Creation Date: 1993
Creation Date: 1993
Size: 9.8 x 15.2 inch (25 x 38.5 cm)
Media: Color photograph
Location: The Scottish National Portrait Gallery, Edinburgh, UK
It is not often we have the opportunity to see a true masterpiece on this blog.
Unless you have been living under a rock, you are probably aware that today’s work of Art finds it’s home in the Scottish National Portrait Gallery in Edinburgh, where it continues to draw spectators from all over the world, year after year. I have often wondered if it is indeed possible to mine the depths of this seemingly impenetrable image which appears to us so complex and yet so simple as it holds us (as subject) in it’s uninhibitedly profound gaze.
|Often called "Moberg's Masterpiece" Duel Portrait of McLean and Welsh|
In it’s quirky, Greenbergian reference to Renaissance dualism, the photographer, or “light-drawer,” vividly captures the sense of sublime, light-heartedness (or is it world-weariness?) between these two authors despite the image’s monumental and idealized quality. This is popularly referred to as the work’s “pub-ishness.”
|An inferior work by Raphael|
We see that the sense of scale and formal elements in this work have been inextricably balanced in a sense of assymetrical imbalance, at once resulting in a sense of calm and excitement with it’s undercurrent of homosexual lust and desire. The multitude of swirling forms and vibrant, analogous colors enrapture our eye as we engage ourselves with the figures, perhaps experiencing a sense of actually stepping between them and drinking a beer and then not feeling thirsty anymore. Boldly interspersed with the suffuse mystery of pre-feminist Lascaux painters, some burning truth seems contained in the dichotomy presented before us. Such as in Warhol’s soup cans, the luminous streaks of tone glinting off the multiplicitous “Beck's” icon continually draw us into a hypnotic sense of the post-painterly abstract capitalist realism.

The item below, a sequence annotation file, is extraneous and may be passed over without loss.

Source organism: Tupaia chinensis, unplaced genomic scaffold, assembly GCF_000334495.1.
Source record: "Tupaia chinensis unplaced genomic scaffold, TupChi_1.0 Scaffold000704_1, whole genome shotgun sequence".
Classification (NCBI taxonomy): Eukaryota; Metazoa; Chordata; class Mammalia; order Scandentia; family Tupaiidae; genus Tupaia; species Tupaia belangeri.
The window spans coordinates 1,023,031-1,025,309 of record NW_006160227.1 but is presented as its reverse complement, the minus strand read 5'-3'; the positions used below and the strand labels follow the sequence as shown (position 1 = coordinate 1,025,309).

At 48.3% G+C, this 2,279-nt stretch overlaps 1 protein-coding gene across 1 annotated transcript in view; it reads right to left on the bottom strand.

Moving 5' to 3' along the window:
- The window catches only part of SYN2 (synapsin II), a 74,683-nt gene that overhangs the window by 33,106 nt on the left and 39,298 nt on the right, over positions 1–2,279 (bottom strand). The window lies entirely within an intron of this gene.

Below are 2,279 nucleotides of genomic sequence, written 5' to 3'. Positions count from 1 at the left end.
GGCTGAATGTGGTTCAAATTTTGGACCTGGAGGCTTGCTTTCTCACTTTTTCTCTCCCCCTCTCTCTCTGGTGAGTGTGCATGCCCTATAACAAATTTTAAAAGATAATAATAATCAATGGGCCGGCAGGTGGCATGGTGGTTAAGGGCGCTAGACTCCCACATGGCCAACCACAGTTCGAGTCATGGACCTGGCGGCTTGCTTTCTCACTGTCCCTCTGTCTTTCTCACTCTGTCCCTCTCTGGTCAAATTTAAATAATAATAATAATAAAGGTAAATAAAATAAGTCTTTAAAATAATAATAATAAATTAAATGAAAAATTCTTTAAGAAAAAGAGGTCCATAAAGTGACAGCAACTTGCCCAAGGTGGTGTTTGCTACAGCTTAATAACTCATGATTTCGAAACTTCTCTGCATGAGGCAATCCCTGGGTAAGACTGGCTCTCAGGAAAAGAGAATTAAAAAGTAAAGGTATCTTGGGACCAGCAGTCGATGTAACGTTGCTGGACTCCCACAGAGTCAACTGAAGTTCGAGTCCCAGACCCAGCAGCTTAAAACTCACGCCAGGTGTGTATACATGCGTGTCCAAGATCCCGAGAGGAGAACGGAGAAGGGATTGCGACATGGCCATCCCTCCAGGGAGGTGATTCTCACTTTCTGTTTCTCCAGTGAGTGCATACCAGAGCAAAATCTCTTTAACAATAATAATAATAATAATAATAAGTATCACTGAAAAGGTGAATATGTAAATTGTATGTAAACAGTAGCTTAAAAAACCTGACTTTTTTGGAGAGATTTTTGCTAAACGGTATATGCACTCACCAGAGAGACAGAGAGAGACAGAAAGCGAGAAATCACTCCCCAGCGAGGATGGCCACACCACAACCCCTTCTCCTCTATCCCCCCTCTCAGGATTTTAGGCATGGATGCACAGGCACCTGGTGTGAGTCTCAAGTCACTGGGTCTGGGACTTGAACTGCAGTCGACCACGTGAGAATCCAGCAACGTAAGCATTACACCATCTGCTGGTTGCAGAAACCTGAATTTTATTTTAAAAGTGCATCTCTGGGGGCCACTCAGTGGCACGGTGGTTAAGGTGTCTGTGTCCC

|Warhol's ingenius sensibilities|
Compositionally, the flawless image alludes, not only to the golden mean and da Vinci’s 1:1.618 ratio but also to the rule of thirds and “the golden hour” making it a matchless graphic-description of our post-post-modern context.
While this image led so many so-called artists of Moberg’s generation to join the new “Casual Photo at the Pub” movement, popularized by social media sites like MySpace and Friendster, this work provides a self-referential hint at the movement’s downfall with a jovial meta-narrative implying a Nietzschian self-imposed consumerism.
The irrefutability of the image appearing in Moberg’s work post-overlaying the image of Christ is as incontrovertible as it is morbidly uplifting. A more profound signification of Eurocentric, white oppression does not come but once every few centuries and we all agree.
|Leonardo predicted "Duncan McLean and Irvine Welsh"|
Unsurprisingly, of the thousands of works in collection of the Scottish National Portrait Gallery this masterful photograph was included as part of the top 200 or so that made it into the "Companion Guide to the Scottish National Portrait Gallery"
Please enjoy masterful sense of mystery and brilliance in the detail images I have provided below!
|Rembrandt-inspired ocular depiction|
|Was this how the artist intended the work to be seen?|
|Clothing has always been an important part of Scottish culture|
|The work's formless confidence led to it's popularity in the museum's gift shop|
|Like a vortex of despair, the darkness of the shirt signifies life itself|